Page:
A new fund for pro-life activities has been established at the University of Notre Dame under the auspices of the Center for Ethics and Culture. The Notre Dame Fund to Protect Human Life aims to support pro-life activities at both student and university levels.
Noting that the sanctity of human life deserves protection in all stages, a statement from the Center for Ethics and Culture said that the fund focuses on the beginning stages of life. These stages are “particularly vulnerable” in contemporary culture, the Center says, and represent points at which “human dignity and human life are subject to the most egregious attacks.”
The fund aims to educate Notre Dame students in “the rich intellectual tradition supporting the dignity of human life” and to prepare the students to “transform the culture into one where every human life is respected” by means of personal witness, public service and prayer.
Additionally, the fund will encourage “relevant understanding, support and involvement” among the administration and the faculty while also promoting activities and projects which will enhance the university’s “institutional involvement and reputation as a leader” in pro-life issues.
Applications of the fund could include defraying transportation and other costs of student participation in the annual March for Life in Washington D.C. and other off-campus seminars and conferences; paying expenses of the undergraduate and law school student right-to-life clubs in excess of what they already receive; and sponsoring essay contests and academic competitions which encourage scholarly development of pro-life issues.
Funding for speakers and seminars on campus could also benefit, as could faculty, student and intern research into human life issues. The fund could be used to grant awards and prizes recognizing outstanding pro-life service or to develop relevant curricular offerings and programs.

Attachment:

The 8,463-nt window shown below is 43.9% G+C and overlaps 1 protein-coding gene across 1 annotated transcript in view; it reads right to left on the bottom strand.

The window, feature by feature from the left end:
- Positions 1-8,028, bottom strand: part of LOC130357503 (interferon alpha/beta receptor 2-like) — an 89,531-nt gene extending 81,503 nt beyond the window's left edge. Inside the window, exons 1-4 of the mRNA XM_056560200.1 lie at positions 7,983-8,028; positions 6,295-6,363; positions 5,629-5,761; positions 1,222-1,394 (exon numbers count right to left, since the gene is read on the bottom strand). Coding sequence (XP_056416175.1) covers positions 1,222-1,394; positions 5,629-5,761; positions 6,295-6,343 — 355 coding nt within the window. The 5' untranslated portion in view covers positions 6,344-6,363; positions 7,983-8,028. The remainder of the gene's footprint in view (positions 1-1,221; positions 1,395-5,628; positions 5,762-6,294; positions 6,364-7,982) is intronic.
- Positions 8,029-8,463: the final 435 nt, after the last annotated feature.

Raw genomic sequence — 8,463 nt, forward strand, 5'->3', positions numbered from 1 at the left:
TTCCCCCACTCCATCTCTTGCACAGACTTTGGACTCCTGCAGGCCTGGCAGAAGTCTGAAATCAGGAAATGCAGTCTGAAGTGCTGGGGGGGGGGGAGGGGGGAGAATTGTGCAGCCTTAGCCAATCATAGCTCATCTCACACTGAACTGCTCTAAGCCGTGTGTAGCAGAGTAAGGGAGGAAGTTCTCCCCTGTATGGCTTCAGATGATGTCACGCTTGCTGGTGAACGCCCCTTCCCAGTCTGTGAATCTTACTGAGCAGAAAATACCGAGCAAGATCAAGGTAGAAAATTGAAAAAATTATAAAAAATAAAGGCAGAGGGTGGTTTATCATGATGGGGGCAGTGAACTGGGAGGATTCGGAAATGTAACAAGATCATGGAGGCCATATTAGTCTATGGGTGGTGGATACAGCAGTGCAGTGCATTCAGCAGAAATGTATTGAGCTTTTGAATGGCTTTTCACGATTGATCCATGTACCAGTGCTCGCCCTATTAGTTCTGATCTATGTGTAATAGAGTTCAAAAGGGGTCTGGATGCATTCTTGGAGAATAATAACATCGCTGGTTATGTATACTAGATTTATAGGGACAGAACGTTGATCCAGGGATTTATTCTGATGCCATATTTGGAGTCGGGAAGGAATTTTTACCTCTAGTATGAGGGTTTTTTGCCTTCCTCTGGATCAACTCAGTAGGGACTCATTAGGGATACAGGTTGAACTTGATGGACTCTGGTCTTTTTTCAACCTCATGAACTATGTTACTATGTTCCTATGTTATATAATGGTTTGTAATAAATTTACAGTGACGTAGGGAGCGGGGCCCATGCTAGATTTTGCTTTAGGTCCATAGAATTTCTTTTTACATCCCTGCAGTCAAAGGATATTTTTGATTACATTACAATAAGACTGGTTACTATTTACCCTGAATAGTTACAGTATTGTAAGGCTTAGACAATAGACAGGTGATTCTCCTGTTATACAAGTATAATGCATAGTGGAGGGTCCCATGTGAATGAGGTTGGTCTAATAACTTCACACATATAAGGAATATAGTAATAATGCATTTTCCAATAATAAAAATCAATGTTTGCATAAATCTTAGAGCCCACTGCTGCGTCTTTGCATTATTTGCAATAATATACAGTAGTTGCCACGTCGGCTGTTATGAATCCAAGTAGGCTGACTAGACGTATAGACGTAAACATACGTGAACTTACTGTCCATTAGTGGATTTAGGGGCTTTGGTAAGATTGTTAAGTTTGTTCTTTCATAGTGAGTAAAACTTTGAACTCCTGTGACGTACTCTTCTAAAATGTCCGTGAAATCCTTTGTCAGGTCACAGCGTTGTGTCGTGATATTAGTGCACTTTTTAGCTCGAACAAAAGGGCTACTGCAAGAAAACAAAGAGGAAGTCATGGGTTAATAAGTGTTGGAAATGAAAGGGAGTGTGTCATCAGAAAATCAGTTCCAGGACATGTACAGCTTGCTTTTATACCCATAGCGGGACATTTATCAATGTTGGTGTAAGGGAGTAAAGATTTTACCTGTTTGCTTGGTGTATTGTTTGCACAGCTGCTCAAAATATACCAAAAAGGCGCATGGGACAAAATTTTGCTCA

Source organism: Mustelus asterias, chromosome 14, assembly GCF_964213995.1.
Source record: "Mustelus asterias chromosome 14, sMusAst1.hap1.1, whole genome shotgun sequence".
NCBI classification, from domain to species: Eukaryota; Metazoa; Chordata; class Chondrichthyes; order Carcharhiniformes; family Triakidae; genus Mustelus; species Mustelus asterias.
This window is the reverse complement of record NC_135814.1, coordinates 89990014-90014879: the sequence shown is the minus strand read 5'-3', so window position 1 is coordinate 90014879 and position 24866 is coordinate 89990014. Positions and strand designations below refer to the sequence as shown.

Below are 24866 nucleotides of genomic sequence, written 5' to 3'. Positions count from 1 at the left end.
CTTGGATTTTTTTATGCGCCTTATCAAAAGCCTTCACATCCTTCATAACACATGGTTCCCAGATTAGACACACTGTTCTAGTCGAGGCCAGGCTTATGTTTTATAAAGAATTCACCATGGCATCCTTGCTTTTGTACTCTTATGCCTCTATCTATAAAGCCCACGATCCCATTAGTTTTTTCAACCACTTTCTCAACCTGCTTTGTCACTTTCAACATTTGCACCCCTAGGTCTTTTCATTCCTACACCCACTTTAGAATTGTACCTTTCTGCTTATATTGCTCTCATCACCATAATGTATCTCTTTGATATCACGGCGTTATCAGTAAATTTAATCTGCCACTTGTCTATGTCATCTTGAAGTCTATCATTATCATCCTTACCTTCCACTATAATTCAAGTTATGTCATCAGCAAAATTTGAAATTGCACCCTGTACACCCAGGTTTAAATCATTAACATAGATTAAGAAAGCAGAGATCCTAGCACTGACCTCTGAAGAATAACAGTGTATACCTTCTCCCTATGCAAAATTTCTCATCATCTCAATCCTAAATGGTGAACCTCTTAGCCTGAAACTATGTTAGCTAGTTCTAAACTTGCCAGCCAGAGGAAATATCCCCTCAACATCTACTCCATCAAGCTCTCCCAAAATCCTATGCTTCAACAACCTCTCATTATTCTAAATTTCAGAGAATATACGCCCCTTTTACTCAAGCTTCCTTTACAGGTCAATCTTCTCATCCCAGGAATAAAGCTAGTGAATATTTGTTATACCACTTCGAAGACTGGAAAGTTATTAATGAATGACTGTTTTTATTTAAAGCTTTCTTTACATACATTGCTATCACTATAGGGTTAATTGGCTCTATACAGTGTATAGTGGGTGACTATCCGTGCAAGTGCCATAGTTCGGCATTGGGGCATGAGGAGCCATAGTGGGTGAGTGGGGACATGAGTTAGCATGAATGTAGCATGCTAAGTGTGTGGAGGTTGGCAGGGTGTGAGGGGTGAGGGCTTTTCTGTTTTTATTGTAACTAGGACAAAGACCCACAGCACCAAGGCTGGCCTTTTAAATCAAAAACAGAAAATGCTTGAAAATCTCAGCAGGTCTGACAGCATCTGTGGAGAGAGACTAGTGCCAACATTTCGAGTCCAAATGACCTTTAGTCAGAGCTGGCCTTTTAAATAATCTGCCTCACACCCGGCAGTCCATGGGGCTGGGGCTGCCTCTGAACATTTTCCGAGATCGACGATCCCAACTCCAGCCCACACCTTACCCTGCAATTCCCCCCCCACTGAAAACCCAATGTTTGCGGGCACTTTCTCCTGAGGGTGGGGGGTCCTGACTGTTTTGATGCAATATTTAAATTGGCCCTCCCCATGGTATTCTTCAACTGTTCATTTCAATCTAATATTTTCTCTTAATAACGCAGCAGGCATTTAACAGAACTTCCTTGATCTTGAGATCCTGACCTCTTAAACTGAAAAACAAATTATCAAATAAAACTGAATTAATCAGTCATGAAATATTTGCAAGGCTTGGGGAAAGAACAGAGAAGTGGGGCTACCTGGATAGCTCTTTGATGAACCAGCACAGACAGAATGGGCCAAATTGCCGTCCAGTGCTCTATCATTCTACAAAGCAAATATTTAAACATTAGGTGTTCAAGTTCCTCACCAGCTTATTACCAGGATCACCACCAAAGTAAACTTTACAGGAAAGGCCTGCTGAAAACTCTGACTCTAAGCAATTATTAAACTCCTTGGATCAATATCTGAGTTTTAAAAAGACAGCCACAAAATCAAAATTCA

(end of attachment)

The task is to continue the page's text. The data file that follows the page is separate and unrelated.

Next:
The statement from the Center for Ethics and Culture emphasizes that the fund does not take away from student pro-life clubs, but “supports and amplifies” their activities and programs.
“Those groups currently receive some minimal University funding, and their fundraising efforts have not always been sufficient to support their desired agendas,” the statement said. “It is a challenge for students, who have just returned to campus each fall to start a new school year with a full course load and a panoply of extracurricular activities, to then carry the additional burden of trying to raise funds to support those activities.”
Fundraising shortfalls have made student pro-life activities “tentative” and have left some planned endeavors uncompleted.
“This new fund will not replace student fund-raising activities, but will be available as a backstop to ensure that the full student agenda of Right-to-Life activity gets funded each year,” the Center explained.
Administration of the fund will be overseen by a committee of five pro-life scholars. The committee chair will be Director of the Center for Ethics and Culture David Solomon. Initial committee members will be associate directors of the Center Daniel McInerny and Elizabeth Kirk, professor of history Rev. Wilson Miscamble, CSC and O. Carter Snead.
Snead, an associate professor of law, was former Chief Counsel for the President’s Council on Bioethics.
“No Fund expenditures shall be authorized which are disapproved by more than one member of the Committee,” the Center for Ethics and Culture statement reports.
The Center has asked for direct contributions, endowments and bequests to help support the fund.
The web site for the Notre Dame Center for Ethics and Culture is located at http://www.nd.edu/~ndethics/